The traditional safe haven of lucrative non-executive directorships is not on offer, according to a straw poll of typical benefactors such as financial institutions and privatised industries.
To dampen their job prospects still further, there is a warning from one of the biggest institutional investors. The Pru said: "We don't like figurehead appointments for their own sake to the boards of companies we invest in. We are looking for individuals who have demonstrated business success in the past and a good track record."
John Major seems unlikely to be able to resume his career in public relations at Standard Chartered - the bank where Edward Heath's Chancellor, Anthony Barber, became chairman.
"I think our view is that the board is pretty full already," said a spokesman. And besides, the board is already graced by one Tory politician, an ex- MP and junior minister during the Thatcher years, Lord Stewartby, who is deputy chairman.
Nor is Malcolm Rifkind likely to emulate another former foreign secretary, Douglas Hurd, and take a banking job.
An HSBC spokesman said: "HSBC has very much an international board, people from all walks of life, and there are elections in many countries."
Lloyds TSB said: "We're fairly apolitical. We've never had a 'political' director. And anyway, we're unlikely to be taking on any new directors of any sort because - as a result of the merger - we're trying to cut the size of the board down."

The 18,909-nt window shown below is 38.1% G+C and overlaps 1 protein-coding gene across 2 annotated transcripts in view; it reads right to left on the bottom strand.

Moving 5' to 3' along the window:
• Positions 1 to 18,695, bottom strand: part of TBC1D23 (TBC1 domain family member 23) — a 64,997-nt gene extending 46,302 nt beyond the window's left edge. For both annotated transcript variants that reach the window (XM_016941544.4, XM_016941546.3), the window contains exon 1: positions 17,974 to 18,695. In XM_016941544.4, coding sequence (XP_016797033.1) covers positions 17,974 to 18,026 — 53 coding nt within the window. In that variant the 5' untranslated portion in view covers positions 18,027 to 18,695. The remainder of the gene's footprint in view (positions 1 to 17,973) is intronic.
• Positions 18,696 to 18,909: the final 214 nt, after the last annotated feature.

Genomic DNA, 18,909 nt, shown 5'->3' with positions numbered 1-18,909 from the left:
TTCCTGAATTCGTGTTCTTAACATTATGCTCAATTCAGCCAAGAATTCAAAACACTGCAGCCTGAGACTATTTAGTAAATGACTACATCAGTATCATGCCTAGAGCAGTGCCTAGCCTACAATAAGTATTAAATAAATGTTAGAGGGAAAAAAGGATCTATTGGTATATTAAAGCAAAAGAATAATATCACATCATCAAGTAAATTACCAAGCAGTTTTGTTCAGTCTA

For the unseated Scottish trio of Mr Rifkind, Michael Forsyth, former Secretary of State for Scotland, and Ian Lang, departed President of the Board of Trade, the Royal Bank of Scotland - chaired by former defence minister Lord Younger - is an obvious target. But a spokesman said: "The answer has only two letters."
There are rumours that Mr Lang may be in with a chance at Lloyd's of London, whose chairman, Sir David Rowland, is standing down.
Even Michael Portillo, fresh out of the Ministry of Defence, may face difficulty easing himself through the door to the other side of what the Americans call the military-industrial complex. "We're apolitical," said a spokes-man for British Aerospace.
Opportunities at the privatised utilities, chastened by accusations of fat-cattery, would appear to be no more plentiful.Reuse content